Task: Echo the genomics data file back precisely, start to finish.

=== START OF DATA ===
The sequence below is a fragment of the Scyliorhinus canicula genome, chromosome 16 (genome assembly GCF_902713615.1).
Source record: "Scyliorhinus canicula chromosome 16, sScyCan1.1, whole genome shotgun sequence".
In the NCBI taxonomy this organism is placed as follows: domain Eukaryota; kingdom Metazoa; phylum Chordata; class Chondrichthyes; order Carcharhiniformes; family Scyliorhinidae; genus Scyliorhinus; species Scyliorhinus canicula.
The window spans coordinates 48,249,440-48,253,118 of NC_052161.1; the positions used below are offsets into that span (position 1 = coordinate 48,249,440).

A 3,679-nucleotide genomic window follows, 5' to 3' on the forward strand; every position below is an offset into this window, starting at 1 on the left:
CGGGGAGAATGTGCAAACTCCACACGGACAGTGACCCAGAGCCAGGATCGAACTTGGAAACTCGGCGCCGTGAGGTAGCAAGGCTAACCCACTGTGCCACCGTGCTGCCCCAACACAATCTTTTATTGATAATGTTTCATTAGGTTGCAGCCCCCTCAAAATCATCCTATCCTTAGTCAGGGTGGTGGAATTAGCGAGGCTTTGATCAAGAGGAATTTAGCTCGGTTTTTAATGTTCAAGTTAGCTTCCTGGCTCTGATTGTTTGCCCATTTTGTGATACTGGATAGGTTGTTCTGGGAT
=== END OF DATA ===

The sequence below is a fragment of the Scyliorhinus canicula genome, chromosome 16 (genome assembly GCF_902713615.1).
Source record: "Scyliorhinus canicula chromosome 16, sScyCan1.1, whole genome shotgun sequence".
In the NCBI taxonomy this organism is placed as follows: domain Eukaryota; kingdom Metazoa; phylum Chordata; class Chondrichthyes; order Carcharhiniformes; family Scyliorhinidae; genus Scyliorhinus; species Scyliorhinus canicula.
The window spans coordinates 48,249,440-48,253,118 of NC_052161.1; the positions used below are offsets into that span (position 1 = coordinate 48,249,440).

A 3,679-nucleotide genomic window follows, 5' to 3' on the forward strand; every position below is an offset into this window, starting at 1 on the left:
CGGGGAGAATGTGCAAACTCCACACGGACAGTGACCCAGAGCCAGGATCGAACTTGGAAACTCGGCGCCGTGAGGTAGCAAGGCTAACCCACTGTGCCACCGTGCTGCCCCAACACAATCTTTTATTGATAATGTTTCATTAGGTTGCAGCCCCCTCAAAATCATCCTATCCTTAGTCAGGGTGGTGGAATTAGCGAGGCTTTGATCAAGAGGAATTTAGCTCGGTTTTTAATGTTCAAGTTAGCTTCCTGGCTCTGATTGTTTGCCCATTTTGTGATACTGGATAGGTTGTTCTGGGAT